It can affect your eyesight can't it? :freak:

 

 

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Funnily enough Geraint I had just that experience a couple of days ago. A friend from over the border was able to visit for the first time in more than a year and we had a great afternoon looking at blades and discussing what we saw. Sad to say he forgot one when he left so I now have the opportunity to study a beautiful ko-wakizashi for an extra couple of weeks. It was great to have that opportunity.

I find I am increasingly caught between the devil and deep blue sea. I understand Kirill's comment (I think) On various platforms focus on papers is largely used as a substitute and shortcut to study. However the counter that are those with their own agenda damning the attribution systems. We send a very confusing message to anyone starting out in this field. 

Sorry I don't want to divert the thread I was just motivated by Geraint's comments about meetings. Sitting with friends studying swords in hand is definitely the best way to go

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10 hours ago, Shugyosha said:

You're absolutely right Geraint. Joking apart though, I don't see enough swords in hand and so I spend too much time on Swordhub getting off on other people's finds and purchases.

 

It can affect your eyesight can't it? :freak:

 

 

 

Yep! We're sword voyeurists Haha

 

I've seen a couple dozen swords in hand and several of them were very high end but my favorite swords to see are the complete/semi complete WW2 bring backs. The military models. 

 

As a collector,  I'm all for koto blades,  preferably early Muromachi and prior but my immediate second are WW2 military swords in full koshirae

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10 hours ago, paulb said:

Funnily enough Geraint I had just that experience a couple of days ago. A friend from over the border was able to visit for the first time in more than a year and we had a great afternoon looking at blades and discussing what we saw. Sad to say he forgot one when he left so I now have the opportunity to study a beautiful ko-wakizashi for an extra couple of weeks. It was great to have that opportunity.

I find I am increasingly caught between the devil and deep blue sea. I understand Kirill's comment (I think) On various platforms focus on papers is largely used as a substitute and shortcut to study. However the counter that are those with their own agenda damning the attribution systems. We send a very confusing message to anyone starting out in this field. 

Sorry I don't want to divert the thread I was just motivated by Geraint's comments about meetings. Sitting with friends studying swords in hand is definitely the best way to go

 

Well it's a very confusing hobby to have lol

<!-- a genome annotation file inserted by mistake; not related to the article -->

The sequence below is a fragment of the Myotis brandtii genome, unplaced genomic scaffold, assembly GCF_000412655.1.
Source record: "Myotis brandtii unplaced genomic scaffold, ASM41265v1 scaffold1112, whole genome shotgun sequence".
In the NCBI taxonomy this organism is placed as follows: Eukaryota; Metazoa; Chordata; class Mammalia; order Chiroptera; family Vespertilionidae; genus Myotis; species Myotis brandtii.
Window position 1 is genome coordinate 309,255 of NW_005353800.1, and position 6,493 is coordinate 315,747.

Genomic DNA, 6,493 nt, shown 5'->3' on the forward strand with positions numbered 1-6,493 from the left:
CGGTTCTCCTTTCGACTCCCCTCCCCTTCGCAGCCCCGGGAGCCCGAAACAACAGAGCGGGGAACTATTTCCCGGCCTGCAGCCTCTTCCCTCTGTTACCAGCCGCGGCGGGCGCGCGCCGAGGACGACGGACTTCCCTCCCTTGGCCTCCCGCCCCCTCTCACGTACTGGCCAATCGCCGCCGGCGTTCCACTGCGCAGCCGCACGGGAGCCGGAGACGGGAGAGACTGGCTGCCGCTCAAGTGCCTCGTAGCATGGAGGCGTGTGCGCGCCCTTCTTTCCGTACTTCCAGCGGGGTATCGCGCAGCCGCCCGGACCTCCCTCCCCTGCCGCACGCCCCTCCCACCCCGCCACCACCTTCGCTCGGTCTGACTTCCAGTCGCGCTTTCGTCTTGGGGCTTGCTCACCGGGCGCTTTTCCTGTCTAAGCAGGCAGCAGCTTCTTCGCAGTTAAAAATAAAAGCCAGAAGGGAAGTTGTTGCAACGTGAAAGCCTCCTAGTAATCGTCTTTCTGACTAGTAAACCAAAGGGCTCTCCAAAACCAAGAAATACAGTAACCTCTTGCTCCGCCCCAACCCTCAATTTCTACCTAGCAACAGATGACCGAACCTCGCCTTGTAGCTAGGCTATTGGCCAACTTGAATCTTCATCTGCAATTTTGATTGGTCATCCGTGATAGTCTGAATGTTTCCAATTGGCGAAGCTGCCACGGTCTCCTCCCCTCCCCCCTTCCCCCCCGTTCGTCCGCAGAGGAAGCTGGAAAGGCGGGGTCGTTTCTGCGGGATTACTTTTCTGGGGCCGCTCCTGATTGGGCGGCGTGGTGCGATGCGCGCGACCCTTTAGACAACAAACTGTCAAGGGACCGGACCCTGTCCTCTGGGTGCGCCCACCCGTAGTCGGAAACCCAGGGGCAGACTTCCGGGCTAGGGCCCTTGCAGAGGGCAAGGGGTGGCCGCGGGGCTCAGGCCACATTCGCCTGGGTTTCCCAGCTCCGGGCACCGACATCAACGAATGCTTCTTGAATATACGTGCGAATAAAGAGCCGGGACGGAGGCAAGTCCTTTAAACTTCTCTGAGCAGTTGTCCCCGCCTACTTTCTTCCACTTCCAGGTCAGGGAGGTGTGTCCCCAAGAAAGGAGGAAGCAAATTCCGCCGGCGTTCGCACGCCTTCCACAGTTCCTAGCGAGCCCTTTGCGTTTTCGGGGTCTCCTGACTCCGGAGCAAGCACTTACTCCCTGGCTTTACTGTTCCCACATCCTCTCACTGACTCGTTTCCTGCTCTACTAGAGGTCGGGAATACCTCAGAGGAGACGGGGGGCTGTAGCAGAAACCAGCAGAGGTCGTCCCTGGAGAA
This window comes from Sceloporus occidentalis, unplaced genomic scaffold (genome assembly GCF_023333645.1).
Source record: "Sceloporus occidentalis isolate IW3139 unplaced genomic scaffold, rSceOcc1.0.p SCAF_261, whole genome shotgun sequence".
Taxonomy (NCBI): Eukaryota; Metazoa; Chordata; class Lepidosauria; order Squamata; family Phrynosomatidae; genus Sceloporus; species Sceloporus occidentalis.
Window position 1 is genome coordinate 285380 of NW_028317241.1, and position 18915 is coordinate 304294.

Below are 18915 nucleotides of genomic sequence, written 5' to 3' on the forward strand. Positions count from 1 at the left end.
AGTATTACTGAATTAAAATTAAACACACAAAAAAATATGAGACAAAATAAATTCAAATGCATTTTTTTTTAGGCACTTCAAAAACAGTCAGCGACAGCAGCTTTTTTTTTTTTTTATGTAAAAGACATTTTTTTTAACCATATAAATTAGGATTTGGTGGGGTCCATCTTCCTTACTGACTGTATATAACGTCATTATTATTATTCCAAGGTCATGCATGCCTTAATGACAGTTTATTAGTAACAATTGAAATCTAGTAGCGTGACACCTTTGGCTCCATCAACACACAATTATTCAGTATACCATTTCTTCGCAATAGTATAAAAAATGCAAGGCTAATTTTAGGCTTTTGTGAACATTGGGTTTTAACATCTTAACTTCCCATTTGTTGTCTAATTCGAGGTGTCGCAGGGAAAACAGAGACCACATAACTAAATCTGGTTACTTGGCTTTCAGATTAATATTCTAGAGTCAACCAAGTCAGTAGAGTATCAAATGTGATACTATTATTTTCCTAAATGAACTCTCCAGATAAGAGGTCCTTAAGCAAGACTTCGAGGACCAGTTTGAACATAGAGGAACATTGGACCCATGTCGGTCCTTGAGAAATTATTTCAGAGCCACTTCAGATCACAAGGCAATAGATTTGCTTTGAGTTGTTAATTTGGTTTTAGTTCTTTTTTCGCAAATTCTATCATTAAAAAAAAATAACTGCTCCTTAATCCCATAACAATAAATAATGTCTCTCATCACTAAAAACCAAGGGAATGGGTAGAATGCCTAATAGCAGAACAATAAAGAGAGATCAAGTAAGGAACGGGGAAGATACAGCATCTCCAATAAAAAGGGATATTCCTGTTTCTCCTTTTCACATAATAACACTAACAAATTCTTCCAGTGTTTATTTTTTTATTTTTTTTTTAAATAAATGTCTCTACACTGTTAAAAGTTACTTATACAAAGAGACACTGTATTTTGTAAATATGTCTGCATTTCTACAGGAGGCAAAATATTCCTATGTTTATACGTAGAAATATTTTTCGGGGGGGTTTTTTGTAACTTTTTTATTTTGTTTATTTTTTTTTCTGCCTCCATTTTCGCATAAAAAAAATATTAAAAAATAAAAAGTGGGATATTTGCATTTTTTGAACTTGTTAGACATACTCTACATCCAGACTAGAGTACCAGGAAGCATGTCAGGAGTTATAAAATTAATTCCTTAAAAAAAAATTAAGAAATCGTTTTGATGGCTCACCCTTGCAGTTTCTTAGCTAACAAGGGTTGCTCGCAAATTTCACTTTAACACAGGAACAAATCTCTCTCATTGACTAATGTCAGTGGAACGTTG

My connoisseurs guide looks like it's 100 years old and the pages are brown from so much page turning. And still I am at a loss in many cases. But the reward comes from learning what to look for and before we know it we're fairly knowledgeable in regards to basic kantei

 

All the headaches are worth it lol

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I agree with Matt and Ray that the second kanji of the mei looks like Iye, but the references that are easily found don't list such a person.  On the other hand, if it is Mune, as Steve has suggested, there are several men it could be.  As the you can see, Seth, this is a sport with lots of intellectual challenges and a good bit of fun.  I agree with Grey and others that it is unlikely that this sword is worth a polish, but it is most likely worth $150 and you can get your money back, plus extra, on ebay when it comes time to upgrade your nascent collection.  As to the maker, whether it is Iye or Mune, it is written in an iconic way, meaning that if you were to search for Sukemune in the books that have Bizen oshigata, his mei would stand out among the others.  Enjoy!

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On 7/22/2021 at 11:45 AM, Surfson said:

I agree with Matt and Ray that the second kanji of the mei looks like Iye, but the references that are easily found don't list such a person.  On the other hand, if it is Mune, as Steve has suggested, there are several men it could be.  As the you can see, Seth, this is a sport with lots of intellectual challenges and a good bit of fun.  I agree with Grey and others that it is unlikely that this sword is worth a polish, but it is most likely worth $150 and you can get your money back, plus extra, on ebay when it comes time to upgrade your nascent collection.  As to the maker, whether it is Iye or Mune, it is written in an iconic way, meaning that if you were to search for Sukemune in the books that have Bizen oshigata, his mei would stand out among the others.  Enjoy!

 

So far it has been both confusing and challenging!  I will hold on to this one for sentimental purposes- and will continue my hunt for others!

 

Thank you Bob

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Seth, a good rule of thumb is to totally ignore the mai, if any. The blade will identify itself through its other characteristics.

 

Markus Sesko, our most-prolific member, has posted a university-level series of articles, https://markussesko.com/kantei/, which can be used to teach yourself the correct way to evaluate (kantei) Nihonto. Welcome, & enjoy the journey.